The Mt. Juliet City Commission has deferred a proposed amendment to the municipal personnel manual that would allow city employees to carry firearms at work.

City Commissioner Art Giles sponsored the amendment, which passed first reading at a previous meeting. Monday night, though, Giles made small changes to the amendment, and the commissioners determined that they needed answers to liability questions before they could take a final vote.

The ordinance removes from the manual a sentence that prohibits "all weapons and other dangerous or hazardous devices

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or substances" from city property and workplaces with the exception of law enforcement. It replaces that statement with one saying any city employee can carry as long as he or she has a permit and notifies human resources.

The ordinance also removes two sentences that require city employees to report violence or threats of violence. One of the changes Giles made to the amendment was that human resources should not have to be notified that a city employee is carrying at work.

"I don't want to know who's carrying a concealed weapon -- a concealed handgun," Giles said.

"If you go to human resources and you give them a copy of your permit, then automatically it's assumed you're carrying, and I don't want any kind of implication for anyone to have any kind of responsibility that they are supposed to protect you or you or you or you," Giles added, pointing to other commissioners on the board.

He added that each city employee is entitled to his or her Second Amendment right to bear arms for self-defense but cannot be expected to protect anyone else at work, which they theoretically might be if coworkers know that they carry a gun.

The amendment was in response to a letter written to Mt. Juliet City Recorder Sheila Luckett in 2013 by Public Entity Partners, an insurance firm then known as TML Risk Management Pool. In that letter, Underwriting Director Jon Calvin explains two contexts wherein the city might increase its liability on the issue. The letter says the city's liability arguably increases both by prohibiting city employees from carrying at work and also by authorizing them to carry.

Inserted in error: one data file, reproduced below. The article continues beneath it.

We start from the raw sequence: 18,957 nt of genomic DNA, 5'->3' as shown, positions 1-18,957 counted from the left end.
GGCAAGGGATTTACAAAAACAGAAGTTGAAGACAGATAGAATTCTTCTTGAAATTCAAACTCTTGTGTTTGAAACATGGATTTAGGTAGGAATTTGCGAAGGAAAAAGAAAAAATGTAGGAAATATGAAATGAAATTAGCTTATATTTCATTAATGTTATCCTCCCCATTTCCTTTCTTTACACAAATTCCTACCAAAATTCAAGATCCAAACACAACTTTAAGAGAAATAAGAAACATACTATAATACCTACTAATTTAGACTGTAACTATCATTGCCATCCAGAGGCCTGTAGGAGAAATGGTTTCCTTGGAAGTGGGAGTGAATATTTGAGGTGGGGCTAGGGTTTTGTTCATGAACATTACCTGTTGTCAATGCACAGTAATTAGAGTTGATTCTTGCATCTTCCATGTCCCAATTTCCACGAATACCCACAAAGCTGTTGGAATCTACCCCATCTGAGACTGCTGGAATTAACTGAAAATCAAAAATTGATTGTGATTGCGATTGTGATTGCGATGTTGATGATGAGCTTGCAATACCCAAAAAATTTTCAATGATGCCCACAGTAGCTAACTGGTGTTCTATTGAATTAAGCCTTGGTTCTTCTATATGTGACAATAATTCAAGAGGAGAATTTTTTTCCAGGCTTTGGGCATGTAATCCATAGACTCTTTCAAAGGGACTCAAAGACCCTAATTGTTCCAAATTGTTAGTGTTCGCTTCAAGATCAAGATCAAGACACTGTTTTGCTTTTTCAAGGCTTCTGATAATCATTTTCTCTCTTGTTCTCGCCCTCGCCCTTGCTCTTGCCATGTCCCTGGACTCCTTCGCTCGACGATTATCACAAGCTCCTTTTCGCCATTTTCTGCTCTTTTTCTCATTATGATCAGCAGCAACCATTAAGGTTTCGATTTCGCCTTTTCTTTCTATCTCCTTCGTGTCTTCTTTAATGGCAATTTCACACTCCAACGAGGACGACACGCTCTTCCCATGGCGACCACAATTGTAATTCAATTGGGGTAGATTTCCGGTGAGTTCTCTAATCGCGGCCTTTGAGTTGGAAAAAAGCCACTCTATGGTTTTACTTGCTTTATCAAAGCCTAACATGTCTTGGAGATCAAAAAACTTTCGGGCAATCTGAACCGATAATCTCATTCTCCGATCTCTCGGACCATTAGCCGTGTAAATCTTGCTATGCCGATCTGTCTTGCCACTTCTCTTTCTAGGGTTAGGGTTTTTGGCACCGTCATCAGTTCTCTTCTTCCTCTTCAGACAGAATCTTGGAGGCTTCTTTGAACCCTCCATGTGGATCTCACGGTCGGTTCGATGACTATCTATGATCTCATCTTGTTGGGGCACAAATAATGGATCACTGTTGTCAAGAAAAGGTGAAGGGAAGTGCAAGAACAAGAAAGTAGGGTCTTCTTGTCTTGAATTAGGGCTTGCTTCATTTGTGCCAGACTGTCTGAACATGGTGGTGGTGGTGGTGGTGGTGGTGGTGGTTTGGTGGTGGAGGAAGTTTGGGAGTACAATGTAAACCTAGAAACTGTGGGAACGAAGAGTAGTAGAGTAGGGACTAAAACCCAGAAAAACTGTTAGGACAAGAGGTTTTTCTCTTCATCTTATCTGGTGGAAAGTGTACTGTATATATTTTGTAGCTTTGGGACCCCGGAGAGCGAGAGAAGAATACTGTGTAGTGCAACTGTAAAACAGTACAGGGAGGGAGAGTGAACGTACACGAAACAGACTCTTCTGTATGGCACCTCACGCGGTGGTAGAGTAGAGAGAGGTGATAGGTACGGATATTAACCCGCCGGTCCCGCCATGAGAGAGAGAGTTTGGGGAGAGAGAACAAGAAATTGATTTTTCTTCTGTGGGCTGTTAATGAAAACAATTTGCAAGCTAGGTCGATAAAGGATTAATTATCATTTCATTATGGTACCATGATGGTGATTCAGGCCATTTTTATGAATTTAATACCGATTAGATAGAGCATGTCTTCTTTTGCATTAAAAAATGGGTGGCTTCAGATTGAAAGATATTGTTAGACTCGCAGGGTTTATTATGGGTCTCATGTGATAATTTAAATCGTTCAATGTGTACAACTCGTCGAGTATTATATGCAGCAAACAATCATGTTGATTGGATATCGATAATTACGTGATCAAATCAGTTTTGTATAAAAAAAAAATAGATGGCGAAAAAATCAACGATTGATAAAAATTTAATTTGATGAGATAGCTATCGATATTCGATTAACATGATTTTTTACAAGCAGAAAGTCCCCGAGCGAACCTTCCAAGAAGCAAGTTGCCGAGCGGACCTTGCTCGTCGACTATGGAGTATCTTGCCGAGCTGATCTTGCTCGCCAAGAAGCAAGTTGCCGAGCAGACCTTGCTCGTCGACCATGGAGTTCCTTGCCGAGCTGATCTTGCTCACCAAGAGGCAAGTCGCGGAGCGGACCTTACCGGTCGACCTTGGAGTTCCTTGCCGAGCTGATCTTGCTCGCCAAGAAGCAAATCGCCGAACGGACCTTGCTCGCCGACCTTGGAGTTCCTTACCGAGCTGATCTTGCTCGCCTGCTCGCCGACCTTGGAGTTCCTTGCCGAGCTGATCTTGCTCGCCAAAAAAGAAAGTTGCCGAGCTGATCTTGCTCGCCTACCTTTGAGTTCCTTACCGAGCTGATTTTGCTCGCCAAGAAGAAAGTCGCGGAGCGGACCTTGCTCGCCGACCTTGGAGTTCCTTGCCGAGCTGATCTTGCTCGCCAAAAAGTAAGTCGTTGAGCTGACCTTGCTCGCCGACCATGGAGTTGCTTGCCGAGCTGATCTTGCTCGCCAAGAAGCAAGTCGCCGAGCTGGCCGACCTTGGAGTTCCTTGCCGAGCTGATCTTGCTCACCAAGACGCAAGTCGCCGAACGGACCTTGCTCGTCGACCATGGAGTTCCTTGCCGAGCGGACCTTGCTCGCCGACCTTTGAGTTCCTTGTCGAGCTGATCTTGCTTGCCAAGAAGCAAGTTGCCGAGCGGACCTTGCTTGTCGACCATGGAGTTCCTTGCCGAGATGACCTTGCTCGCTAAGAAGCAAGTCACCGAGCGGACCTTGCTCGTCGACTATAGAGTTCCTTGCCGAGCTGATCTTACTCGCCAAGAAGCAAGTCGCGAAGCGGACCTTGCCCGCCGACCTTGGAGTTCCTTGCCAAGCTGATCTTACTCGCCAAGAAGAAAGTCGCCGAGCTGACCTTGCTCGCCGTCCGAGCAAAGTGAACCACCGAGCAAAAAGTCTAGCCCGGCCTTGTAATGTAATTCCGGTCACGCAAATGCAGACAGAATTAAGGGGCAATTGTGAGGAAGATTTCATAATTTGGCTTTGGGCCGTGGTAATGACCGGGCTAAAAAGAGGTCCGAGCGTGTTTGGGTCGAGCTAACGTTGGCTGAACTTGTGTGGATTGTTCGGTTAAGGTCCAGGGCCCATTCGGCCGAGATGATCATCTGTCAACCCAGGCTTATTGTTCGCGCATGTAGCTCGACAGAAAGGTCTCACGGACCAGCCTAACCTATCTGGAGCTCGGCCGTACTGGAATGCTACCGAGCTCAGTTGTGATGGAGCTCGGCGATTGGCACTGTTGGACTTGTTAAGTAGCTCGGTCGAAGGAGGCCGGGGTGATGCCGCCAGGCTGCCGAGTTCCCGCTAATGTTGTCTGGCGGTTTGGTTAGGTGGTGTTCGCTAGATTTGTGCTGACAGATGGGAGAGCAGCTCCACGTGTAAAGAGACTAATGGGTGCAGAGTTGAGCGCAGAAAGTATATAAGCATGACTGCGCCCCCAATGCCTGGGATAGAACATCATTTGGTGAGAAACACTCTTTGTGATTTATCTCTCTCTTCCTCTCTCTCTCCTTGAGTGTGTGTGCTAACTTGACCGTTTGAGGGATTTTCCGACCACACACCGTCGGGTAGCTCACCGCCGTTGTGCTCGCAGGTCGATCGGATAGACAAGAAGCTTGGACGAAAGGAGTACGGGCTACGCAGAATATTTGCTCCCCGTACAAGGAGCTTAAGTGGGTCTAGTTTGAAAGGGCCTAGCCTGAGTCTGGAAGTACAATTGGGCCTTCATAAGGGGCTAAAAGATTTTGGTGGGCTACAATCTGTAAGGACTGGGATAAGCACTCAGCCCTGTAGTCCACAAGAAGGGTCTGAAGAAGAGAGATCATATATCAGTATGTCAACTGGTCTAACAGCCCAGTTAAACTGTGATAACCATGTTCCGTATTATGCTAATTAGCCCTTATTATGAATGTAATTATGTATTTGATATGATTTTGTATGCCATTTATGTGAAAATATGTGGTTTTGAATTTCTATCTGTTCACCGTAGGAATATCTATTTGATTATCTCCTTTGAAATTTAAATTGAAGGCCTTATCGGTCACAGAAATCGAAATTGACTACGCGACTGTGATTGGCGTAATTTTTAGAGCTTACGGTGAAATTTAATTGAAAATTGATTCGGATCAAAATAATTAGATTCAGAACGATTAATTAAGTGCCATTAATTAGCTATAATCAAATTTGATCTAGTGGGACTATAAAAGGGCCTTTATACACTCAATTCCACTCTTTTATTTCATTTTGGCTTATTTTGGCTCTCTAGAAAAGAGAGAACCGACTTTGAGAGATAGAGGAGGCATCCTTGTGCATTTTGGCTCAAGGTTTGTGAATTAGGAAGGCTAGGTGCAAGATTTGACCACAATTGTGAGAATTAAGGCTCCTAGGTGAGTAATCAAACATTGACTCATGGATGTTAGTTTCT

The letter cited an independent legal consultant, who was quoted as saying that a future lawsuit could argue that a policy authorizing employees to carry makes the city responsible for damages if an employee's handgun discharges deliberately or accidentally. The legal consultant added that, in that case, "any employee who intentionally shoots somebody could be argued to have been acting 'under color of law'."

Giles asked Luckett what came of discussions she'd had with the insurer since me the letter was received, and she answered, "I believe what [the underwriter] said was, 'Don't let your board do this.'"

Public Entity Partners determined at the time the letter was written to charge the city a premium for every employee authorized to carry who exercised that right.

The company said the premium increase would be a minimum of $350 per trained employee and $1,460 per untrained employee. Giles's proposed change to the amendment removing the need to notify human resources would make it harder for the city to know how many employees that is and thus how much more the city would have to pay for insurance.

City Attorney Charles Michels stated that the cost of insurance for the city would increase for every employee who carried without training. Commissioner Ray Justice made the argument that the city is going to incur increased liability regardless and that commissioners should, therefore, focus on figuring out what they can do limit that liability.

Justice then recommended deferring the ordinance until changes in state law can be taken into consideration along with any changes P.E. Partners may now make to the statements in its 6-year-old letter. The vote to defer the issue was unanimous.

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